This issue of Mental Health News examines the topic “Mental Health Services for Children and Adolescents.” As children are our future, there can be no more important area of vital concern than providing for their mental health. Our topic could fill volumes, yet in the short span of this issue we have compiled several excellent articles that I believe you will find very interesting.
In this column I would like to address two issues that have concerned me for some time. One is, “Why doesn’t the mental healthcare system address the needs of divorced people with mental illness that have children in the same way they do for married people with mental illness?” The other issue concerns the use of the term “being on the dole” to describe someone who is receiving government entitlements or disability benefits when they are in need of them.
As many of you who have followed my writings know, I often draw upon my own experience as a survivor of a horrible 10-year battle with depression. My analysis of the aforementioned issues is not done with any specific research other than a thorough search of the internet and my own opinion gathered through real-life experience.
Helping Divorced Parents with Mental Illness Stay Close to Their Children
I was in my mid 30s when I became ill, a short time after several deep personal losses I had experienced within my family. One of these losses was the physical and psychological separation from my then five-year-old son following the breakup of my marriage. The other was the loss of my mother following her hard-fought battle with cancer. Unbeknownst to me was that I was not prepared to cope with such losses. It was a perfect psychological storm that was about to hit me like a hurricane whose path I could not avoid. The worst did happen, and I was thrown into a black hole that became a serious depressive illness.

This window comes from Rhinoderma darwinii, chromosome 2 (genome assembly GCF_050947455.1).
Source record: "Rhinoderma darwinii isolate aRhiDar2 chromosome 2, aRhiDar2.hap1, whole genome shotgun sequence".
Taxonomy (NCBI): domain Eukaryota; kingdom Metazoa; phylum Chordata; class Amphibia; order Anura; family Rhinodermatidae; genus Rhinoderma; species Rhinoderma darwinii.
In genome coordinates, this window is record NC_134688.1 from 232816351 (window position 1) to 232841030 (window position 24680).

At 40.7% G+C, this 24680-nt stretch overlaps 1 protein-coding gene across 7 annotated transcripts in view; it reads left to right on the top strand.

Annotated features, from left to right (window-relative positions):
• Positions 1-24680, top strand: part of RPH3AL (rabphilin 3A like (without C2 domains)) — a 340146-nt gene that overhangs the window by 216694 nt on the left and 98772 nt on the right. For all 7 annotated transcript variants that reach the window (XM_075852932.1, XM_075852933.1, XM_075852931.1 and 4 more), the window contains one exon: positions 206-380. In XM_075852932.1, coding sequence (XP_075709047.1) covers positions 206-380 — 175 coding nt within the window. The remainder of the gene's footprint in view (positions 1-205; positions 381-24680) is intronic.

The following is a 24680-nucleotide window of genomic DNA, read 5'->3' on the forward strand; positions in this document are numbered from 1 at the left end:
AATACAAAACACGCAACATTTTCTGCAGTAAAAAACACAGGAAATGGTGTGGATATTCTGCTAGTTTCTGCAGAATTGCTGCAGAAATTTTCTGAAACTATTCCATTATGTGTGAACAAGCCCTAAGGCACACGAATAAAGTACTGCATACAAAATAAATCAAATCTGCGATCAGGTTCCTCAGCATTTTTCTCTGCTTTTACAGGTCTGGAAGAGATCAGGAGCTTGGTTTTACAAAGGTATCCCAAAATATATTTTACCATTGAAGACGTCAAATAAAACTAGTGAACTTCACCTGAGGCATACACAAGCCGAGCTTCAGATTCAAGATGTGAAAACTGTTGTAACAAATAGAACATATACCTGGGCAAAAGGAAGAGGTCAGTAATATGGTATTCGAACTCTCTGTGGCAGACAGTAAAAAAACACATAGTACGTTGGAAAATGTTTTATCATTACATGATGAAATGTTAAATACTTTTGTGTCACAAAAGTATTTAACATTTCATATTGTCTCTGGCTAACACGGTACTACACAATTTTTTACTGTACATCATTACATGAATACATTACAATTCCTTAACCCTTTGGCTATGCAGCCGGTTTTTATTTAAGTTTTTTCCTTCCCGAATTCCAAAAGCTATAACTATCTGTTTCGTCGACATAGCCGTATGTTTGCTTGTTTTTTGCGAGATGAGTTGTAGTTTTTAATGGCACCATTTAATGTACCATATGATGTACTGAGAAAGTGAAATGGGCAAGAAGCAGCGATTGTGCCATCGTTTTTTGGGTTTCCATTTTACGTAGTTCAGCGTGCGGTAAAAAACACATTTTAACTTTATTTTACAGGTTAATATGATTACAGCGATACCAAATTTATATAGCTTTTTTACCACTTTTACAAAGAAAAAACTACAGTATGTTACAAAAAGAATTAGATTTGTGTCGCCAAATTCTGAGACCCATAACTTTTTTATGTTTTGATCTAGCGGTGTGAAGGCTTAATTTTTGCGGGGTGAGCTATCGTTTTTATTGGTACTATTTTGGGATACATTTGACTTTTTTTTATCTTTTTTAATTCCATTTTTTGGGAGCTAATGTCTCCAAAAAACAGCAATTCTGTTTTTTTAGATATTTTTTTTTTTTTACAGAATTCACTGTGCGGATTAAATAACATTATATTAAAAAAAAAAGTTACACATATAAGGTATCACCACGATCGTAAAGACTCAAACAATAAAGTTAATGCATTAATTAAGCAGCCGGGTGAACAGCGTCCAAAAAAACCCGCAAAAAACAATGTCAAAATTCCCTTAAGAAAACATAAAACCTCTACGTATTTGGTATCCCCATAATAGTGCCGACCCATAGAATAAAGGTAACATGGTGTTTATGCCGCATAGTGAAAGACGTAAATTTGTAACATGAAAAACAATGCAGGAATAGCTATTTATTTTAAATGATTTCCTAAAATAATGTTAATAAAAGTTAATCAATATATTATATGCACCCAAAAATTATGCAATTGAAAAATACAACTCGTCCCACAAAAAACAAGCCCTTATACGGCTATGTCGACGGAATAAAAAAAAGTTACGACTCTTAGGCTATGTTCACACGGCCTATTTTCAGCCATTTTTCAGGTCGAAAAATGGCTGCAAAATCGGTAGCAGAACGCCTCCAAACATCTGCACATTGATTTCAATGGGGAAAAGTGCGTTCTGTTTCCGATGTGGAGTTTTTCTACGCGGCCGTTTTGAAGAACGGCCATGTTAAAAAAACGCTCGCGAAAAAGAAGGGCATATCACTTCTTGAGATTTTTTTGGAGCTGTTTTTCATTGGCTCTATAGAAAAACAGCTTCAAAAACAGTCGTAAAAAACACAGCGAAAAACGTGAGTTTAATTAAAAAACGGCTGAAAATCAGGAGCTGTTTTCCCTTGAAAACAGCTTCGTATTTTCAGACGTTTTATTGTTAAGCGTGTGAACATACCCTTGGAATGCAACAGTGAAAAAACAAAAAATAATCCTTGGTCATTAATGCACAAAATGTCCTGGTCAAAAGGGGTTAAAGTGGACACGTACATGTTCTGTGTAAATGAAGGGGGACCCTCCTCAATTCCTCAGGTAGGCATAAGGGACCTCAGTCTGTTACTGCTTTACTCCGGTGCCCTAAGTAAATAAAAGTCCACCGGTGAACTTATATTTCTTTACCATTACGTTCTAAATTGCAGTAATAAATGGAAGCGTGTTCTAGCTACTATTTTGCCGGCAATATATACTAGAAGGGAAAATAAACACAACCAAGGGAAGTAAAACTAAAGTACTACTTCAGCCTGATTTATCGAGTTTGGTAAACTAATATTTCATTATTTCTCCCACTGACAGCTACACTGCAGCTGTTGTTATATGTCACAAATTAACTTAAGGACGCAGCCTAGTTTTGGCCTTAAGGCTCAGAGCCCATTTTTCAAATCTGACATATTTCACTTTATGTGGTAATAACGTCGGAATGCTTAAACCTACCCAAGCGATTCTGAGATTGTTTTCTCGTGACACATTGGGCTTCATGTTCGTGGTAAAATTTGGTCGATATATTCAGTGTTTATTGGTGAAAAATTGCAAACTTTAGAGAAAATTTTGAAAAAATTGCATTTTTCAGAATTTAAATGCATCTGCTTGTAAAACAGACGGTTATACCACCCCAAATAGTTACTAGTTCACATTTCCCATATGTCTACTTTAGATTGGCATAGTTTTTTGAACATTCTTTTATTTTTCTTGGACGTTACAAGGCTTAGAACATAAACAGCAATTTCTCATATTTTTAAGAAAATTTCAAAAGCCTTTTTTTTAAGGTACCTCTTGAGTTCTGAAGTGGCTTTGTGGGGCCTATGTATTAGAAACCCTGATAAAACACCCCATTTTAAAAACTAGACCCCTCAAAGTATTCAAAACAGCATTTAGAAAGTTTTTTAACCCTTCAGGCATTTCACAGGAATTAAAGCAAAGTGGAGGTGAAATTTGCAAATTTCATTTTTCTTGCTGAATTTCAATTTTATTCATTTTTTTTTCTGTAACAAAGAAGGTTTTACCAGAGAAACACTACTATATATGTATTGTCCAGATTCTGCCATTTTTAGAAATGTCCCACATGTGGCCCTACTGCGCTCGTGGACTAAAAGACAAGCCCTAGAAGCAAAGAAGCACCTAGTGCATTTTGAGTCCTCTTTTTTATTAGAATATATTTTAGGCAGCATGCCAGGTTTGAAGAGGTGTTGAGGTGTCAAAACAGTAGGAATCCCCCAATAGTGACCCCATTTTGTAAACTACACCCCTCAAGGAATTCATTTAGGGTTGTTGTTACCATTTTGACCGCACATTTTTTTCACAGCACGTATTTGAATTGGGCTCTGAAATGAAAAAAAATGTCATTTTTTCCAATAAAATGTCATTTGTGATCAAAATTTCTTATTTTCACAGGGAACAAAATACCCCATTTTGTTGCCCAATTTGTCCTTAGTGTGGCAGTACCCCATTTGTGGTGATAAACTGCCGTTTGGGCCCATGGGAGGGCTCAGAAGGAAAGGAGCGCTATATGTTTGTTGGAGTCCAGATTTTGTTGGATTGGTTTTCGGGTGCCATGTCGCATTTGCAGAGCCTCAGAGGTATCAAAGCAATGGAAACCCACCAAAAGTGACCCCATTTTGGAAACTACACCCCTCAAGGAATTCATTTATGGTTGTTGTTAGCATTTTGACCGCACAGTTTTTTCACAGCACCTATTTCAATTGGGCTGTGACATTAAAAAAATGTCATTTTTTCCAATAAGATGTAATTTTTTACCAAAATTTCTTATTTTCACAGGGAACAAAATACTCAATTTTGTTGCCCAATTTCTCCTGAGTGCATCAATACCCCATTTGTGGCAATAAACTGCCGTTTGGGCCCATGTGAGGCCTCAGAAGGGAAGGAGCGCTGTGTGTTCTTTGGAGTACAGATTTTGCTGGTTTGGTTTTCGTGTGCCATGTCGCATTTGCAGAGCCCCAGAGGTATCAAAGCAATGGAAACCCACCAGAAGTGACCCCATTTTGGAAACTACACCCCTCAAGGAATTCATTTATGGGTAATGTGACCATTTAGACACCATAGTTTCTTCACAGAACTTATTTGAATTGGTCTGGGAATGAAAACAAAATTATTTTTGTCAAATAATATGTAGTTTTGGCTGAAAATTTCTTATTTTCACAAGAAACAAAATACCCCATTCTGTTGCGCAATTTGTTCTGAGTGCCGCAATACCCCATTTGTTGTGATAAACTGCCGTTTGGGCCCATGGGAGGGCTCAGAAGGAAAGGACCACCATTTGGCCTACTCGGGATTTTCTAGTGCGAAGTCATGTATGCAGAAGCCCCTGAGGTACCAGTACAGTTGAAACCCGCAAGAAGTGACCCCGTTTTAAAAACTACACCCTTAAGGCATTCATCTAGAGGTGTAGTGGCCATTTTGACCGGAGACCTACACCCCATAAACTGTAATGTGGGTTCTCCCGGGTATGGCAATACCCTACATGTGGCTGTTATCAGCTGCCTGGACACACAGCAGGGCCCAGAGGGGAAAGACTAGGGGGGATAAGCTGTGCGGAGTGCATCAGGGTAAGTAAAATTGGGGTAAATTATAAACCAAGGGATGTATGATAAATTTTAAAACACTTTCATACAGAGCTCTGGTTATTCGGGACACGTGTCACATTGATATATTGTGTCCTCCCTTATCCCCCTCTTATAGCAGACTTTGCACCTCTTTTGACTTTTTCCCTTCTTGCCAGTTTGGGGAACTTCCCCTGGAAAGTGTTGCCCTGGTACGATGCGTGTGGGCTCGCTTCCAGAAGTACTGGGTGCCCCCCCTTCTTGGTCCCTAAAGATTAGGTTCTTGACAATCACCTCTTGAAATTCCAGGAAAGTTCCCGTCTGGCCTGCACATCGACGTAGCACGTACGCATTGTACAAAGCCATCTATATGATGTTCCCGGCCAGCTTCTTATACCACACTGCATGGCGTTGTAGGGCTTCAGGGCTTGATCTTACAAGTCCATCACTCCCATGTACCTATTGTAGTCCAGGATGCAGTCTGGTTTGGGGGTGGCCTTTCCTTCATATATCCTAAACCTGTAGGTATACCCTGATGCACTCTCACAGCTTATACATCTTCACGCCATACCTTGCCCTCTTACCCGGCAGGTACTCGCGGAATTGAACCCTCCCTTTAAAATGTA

Being the father of a young child and missing the closeness of living with him, combined with the heartless cruelty being dealt to me in the form of the pain of my deepening depression only made matters worse. But I was in treatment. Shouldn’t the mental health professionals that were caring for me have been able to also help me address the pain I felt from being separated from my son, and help me and my son better cope with my illness? The answer was NO. It wasn’t even on their agenda.
I found that over the many years I struggled with my illness, I was seen more as a single adult than as a divorced parent with a young son. Thankfully, my son was in counseling to help him adjust to his parent’s divorce, and I imagine that in these sessions he was also able to get support for the additional burden placed on him by my illness. However, he and I were never invited into any counseling sessions together—a monumental oversight by my team of treatment professionals. Looking back, I firmly believe that this was because of the fact that I was divorced.
A search of the internet on the subject of “When a parent has a mental illness” reveals a wealth of information about the problems that children encounter and how to help them cope when one of their parents has a mental illness. However, when you search for “When a divorced parent has a mental illness,” nothing related to that specific situation comes up at all. I find that incredibly hard to believe.